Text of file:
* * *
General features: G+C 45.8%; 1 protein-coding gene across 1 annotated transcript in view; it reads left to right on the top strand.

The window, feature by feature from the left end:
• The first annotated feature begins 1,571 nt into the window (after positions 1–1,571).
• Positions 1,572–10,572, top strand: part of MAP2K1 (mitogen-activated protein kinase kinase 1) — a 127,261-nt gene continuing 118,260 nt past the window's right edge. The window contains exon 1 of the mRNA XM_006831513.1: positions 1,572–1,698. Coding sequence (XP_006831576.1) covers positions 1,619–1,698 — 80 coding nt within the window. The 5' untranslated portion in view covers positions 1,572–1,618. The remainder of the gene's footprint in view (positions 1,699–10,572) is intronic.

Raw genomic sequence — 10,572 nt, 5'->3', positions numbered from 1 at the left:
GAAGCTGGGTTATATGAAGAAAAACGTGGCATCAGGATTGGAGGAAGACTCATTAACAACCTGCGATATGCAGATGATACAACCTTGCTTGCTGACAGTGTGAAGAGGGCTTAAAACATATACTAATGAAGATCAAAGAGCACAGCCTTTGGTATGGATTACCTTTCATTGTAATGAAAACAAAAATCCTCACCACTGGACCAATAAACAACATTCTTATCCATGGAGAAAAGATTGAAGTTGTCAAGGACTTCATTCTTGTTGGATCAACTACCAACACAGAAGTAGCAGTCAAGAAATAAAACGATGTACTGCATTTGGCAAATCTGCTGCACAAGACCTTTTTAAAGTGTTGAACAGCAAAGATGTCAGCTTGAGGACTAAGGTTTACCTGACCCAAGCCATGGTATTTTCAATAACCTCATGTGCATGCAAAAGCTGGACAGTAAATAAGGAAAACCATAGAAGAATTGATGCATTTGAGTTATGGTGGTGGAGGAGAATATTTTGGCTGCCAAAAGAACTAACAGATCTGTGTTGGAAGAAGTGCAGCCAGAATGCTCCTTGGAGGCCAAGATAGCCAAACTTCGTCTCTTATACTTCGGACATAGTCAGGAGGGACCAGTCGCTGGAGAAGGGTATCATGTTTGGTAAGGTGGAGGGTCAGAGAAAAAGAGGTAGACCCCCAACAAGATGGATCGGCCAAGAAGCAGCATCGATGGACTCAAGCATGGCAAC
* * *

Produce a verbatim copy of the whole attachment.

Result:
General features: G+C 45.8%; 1 protein-coding gene across 1 annotated transcript in view; it reads left to right on the top strand.

The window, feature by feature from the left end:
• The first annotated feature begins 1,571 nt into the window (after positions 1–1,571).
• Positions 1,572–10,572, top strand: part of MAP2K1 (mitogen-activated protein kinase kinase 1) — a 127,261-nt gene continuing 118,260 nt past the window's right edge. The window contains exon 1 of the mRNA XM_006831513.1: positions 1,572–1,698. Coding sequence (XP_006831576.1) covers positions 1,619–1,698 — 80 coding nt within the window. The 5' untranslated portion in view covers positions 1,572–1,618. The remainder of the gene's footprint in view (positions 1,699–10,572) is intronic.

Raw genomic sequence — 10,572 nt, 5'->3', positions numbered from 1 at the left:
GAAGCTGGGTTATATGAAGAAAAACGTGGCATCAGGATTGGAGGAAGACTCATTAACAACCTGCGATATGCAGATGATACAACCTTGCTTGCTGACAGTGTGAAGAGGGCTTAAAACATATACTAATGAAGATCAAAGAGCACAGCCTTTGGTATGGATTACCTTTCATTGTAATGAAAACAAAAATCCTCACCACTGGACCAATAAACAACATTCTTATCCATGGAGAAAAGATTGAAGTTGTCAAGGACTTCATTCTTGTTGGATCAACTACCAACACAGAAGTAGCAGTCAAGAAATAAAACGATGTACTGCATTTGGCAAATCTGCTGCACAAGACCTTTTTAAAGTGTTGAACAGCAAAGATGTCAGCTTGAGGACTAAGGTTTACCTGACCCAAGCCATGGTATTTTCAATAACCTCATGTGCATGCAAAAGCTGGACAGTAAATAAGGAAAACCATAGAAGAATTGATGCATTTGAGTTATGGTGGTGGAGGAGAATATTTTGGCTGCCAAAAGAACTAACAGATCTGTGTTGGAAGAAGTGCAGCCAGAATGCTCCTTGGAGGCCAAGATAGCCAAACTTCGTCTCTTATACTTCGGACATAGTCAGGAGGGACCAGTCGCTGGAGAAGGGTATCATGTTTGGTAAGGTGGAGGGTCAGAGAAAAAGAGGTAGACCCCCAACAAGATGGATCGGCCAAGAAGCAGCATCGATGGACTCAAGCATGGCAAC